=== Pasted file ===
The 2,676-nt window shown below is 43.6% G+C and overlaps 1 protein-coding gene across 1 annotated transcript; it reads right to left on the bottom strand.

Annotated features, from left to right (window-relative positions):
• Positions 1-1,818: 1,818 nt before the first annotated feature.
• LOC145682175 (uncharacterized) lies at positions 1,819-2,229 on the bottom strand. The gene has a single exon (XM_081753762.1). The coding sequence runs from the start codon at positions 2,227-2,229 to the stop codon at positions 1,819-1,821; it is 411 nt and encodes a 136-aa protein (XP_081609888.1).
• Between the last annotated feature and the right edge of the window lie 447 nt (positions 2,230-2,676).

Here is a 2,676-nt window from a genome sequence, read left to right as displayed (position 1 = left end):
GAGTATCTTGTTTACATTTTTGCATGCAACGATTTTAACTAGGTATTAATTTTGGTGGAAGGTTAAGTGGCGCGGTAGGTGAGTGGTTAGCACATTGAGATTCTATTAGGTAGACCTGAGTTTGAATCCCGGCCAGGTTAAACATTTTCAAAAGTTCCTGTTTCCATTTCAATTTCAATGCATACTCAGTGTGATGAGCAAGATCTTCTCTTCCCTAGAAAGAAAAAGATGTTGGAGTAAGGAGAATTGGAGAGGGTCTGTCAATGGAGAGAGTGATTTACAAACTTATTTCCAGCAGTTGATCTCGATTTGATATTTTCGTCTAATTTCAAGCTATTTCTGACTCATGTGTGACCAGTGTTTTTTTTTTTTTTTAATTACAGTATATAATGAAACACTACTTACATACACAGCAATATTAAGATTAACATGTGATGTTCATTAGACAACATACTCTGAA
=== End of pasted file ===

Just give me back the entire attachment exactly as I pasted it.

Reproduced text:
The 2,676-nt window shown below is 43.6% G+C and overlaps 1 protein-coding gene across 1 annotated transcript; it reads right to left on the bottom strand.

Annotated features, from left to right (window-relative positions):
• Positions 1-1,818: 1,818 nt before the first annotated feature.
• LOC145682175 (uncharacterized) lies at positions 1,819-2,229 on the bottom strand. The gene has a single exon (XM_081753762.1). The coding sequence runs from the start codon at positions 2,227-2,229 to the stop codon at positions 1,819-1,821; it is 411 nt and encodes a 136-aa protein (XP_081609888.1).
• Between the last annotated feature and the right edge of the window lie 447 nt (positions 2,230-2,676).

Here is a 2,676-nt window from a genome sequence, read left to right as displayed (position 1 = left end):
GAGTATCTTGTTTACATTTTTGCATGCAACGATTTTAACTAGGTATTAATTTTGGTGGAAGGTTAAGTGGCGCGGTAGGTGAGTGGTTAGCACATTGAGATTCTATTAGGTAGACCTGAGTTTGAATCCCGGCCAGGTTAAACATTTTCAAAAGTTCCTGTTTCCATTTCAATTTCAATGCATACTCAGTGTGATGAGCAAGATCTTCTCTTCCCTAGAAAGAAAAAGATGTTGGAGTAAGGAGAATTGGAGAGGGTCTGTCAATGGAGAGAGTGATTTACAAACTTATTTCCAGCAGTTGATCTCGATTTGATATTTTCGTCTAATTTCAAGCTATTTCTGACTCATGTGTGACCAGTGTTTTTTTTTTTTTTTAATTACAGTATATAATGAAACACTACTTACATACACAGCAATATTAAGATTAACATGTGATGTTCATTAGACAACATACTCTGAA